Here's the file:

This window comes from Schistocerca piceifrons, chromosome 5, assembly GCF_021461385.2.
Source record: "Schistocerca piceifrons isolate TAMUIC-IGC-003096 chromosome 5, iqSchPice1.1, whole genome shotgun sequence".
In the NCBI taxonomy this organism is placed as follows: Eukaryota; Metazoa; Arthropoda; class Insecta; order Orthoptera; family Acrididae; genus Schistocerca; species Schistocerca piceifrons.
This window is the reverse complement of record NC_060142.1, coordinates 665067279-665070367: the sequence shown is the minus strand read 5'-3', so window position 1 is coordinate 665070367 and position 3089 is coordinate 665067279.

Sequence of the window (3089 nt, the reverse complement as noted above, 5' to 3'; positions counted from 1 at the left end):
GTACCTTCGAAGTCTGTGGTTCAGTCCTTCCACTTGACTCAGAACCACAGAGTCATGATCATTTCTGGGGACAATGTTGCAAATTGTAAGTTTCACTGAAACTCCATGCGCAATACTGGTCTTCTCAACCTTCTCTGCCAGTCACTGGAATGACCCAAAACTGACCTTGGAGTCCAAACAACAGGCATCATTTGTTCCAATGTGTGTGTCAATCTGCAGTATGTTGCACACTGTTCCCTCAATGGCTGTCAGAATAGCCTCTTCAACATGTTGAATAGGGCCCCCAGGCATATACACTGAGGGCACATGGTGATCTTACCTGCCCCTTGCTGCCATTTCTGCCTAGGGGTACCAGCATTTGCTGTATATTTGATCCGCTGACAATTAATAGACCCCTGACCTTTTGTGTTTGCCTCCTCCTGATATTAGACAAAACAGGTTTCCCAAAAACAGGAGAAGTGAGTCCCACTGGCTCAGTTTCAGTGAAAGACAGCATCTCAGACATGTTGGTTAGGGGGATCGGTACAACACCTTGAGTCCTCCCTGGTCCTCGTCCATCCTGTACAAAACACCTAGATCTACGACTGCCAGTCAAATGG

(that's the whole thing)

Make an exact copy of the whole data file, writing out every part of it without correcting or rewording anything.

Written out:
This window comes from Schistocerca piceifrons, chromosome 5, assembly GCF_021461385.2.
Source record: "Schistocerca piceifrons isolate TAMUIC-IGC-003096 chromosome 5, iqSchPice1.1, whole genome shotgun sequence".
In the NCBI taxonomy this organism is placed as follows: Eukaryota; Metazoa; Arthropoda; class Insecta; order Orthoptera; family Acrididae; genus Schistocerca; species Schistocerca piceifrons.
This window is the reverse complement of record NC_060142.1, coordinates 665067279-665070367: the sequence shown is the minus strand read 5'-3', so window position 1 is coordinate 665070367 and position 3089 is coordinate 665067279.

Sequence of the window (3089 nt, the reverse complement as noted above, 5' to 3'; positions counted from 1 at the left end):
GTACCTTCGAAGTCTGTGGTTCAGTCCTTCCACTTGACTCAGAACCACAGAGTCATGATCATTTCTGGGGACAATGTTGCAAATTGTAAGTTTCACTGAAACTCCATGCGCAATACTGGTCTTCTCAACCTTCTCTGCCAGTCACTGGAATGACCCAAAACTGACCTTGGAGTCCAAACAACAGGCATCATTTGTTCCAATGTGTGTGTCAATCTGCAGTATGTTGCACACTGTTCCCTCAATGGCTGTCAGAATAGCCTCTTCAACATGTTGAATAGGGCCCCCAGGCATATACACTGAGGGCACATGGTGATCTTACCTGCCCCTTGCTGCCATTTCTGCCTAGGGGTACCAGCATTTGCTGTATATTTGATCCGCTGACAATTAATAGACCCCTGACCTTTTGTGTTTGCCTCCTCCTGATATTAGACAAAACAGGTTTCCCAAAAACAGGAGAAGTGAGTCCCACTGGCTCAGTTTCAGTGAAAGACAGCATCTCAGACATGTTGGTTAGGGGGATCGGTACAACACCTTGAGTCCTCCCTGGTCCTCGTCCATCCTGTACAAAACACCTAGATCTACGACTGCCAGTCAAATGG